The Angels also did not offer arbitration to free agents Bert Blyleven, Jeff Robinson and Donnie Hill, but O’Brien said it is possible that Blyleven will come to spring training with a minor league contract.
In the meantime, it is uncertain where the Angels are headed with Joyner. Their four-year offer of about $16 million was taken off the table Friday when Joyner refused to agree to it before the club’s deadline.
Joyner is willing to accept a clause resulting in a loss of salary if there is a lockout or strike, his attorney, Barry Axelrod, said, but in return he wants less salary in 1994, when there is the greatest risk of a work stoppage, and more in the other three years.
The Angels have refused, a decision believed to have been made by Jackie Autry. It also is believed that Herzog opposed the deadline concept, but he would not comment on that. Axelrod said here Saturday that he would call Herzog today to see if there is an avenue of compromise.
“Wally was a major part of our plans,” Herzog said. “His loss would be significant, which is why I’ve worked my butt off trying to get it done.
“But we also have to know where we stand, if we have to make adjustments in our priorities and plans. It’s still kind of up in the air.”
If Joyner returns, Herzog said, Lee Stevens would be the right fielder or DH. If Joyner leaves, Stevens will play first, and Herzog is back to needing those two outfielders and a DH.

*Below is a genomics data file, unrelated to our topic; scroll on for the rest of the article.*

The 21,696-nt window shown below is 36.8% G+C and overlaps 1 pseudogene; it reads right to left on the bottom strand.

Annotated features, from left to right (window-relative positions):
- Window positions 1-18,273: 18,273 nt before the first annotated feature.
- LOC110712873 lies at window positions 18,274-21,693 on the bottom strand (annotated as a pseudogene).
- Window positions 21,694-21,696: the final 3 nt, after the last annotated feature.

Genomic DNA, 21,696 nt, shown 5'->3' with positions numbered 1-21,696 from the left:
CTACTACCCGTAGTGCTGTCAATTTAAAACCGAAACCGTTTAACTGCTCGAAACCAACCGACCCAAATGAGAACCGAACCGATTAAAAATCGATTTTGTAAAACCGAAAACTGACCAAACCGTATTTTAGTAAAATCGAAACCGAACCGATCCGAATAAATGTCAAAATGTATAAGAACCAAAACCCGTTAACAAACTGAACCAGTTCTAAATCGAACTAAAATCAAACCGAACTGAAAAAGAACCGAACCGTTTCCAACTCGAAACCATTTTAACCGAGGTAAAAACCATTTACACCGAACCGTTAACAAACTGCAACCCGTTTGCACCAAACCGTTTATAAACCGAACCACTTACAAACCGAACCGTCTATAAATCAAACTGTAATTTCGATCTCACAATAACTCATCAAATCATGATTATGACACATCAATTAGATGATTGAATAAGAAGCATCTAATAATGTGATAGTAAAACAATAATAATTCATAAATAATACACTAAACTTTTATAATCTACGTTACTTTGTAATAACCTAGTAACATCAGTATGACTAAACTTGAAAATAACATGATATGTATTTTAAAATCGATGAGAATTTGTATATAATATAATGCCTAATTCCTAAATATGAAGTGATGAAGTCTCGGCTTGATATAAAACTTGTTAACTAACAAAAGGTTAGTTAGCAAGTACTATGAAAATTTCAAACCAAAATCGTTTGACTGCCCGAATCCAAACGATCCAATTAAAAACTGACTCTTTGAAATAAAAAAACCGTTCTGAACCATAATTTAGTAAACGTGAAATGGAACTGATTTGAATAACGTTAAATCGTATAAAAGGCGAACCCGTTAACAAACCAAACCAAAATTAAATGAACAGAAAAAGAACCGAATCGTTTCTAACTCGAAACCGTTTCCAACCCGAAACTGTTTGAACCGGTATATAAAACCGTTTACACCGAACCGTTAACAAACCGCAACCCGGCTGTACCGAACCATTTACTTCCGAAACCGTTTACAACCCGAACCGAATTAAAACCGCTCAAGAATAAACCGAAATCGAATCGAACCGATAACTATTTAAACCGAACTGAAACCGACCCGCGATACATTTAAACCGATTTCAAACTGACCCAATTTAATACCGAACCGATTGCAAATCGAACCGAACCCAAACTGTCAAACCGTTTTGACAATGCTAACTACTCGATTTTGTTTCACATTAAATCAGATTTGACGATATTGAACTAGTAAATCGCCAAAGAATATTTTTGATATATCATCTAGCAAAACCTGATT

“Obviously, we have a lot of work to do,” Herzog said.
Claire is confronted by far fewer ifs as he assembles the Dodger roster.
He opened the door for Juan Samuel’s return to second base by offering arbitration Friday; has promised Chris Gwynn he will attempt to trade him; is known to have received inquiries from the New York Yankees about infielders Lenny Harris and Dave Hansen (the Dodgers have interest in re-acquiring Steve Sax) and remains likely to trade Kal Daniels to an American League team looking for a DH.
His most serious pursuit here, he implied, may be for a veteran, “short-term” first baseman as protection for the comparatively untested Eric Karros. Among the possible candidates are Rickey Jordan of the Philadelphia Phillies, Dave Magadan of the New York Mets and Randy Milligan of the Baltimore Orioles.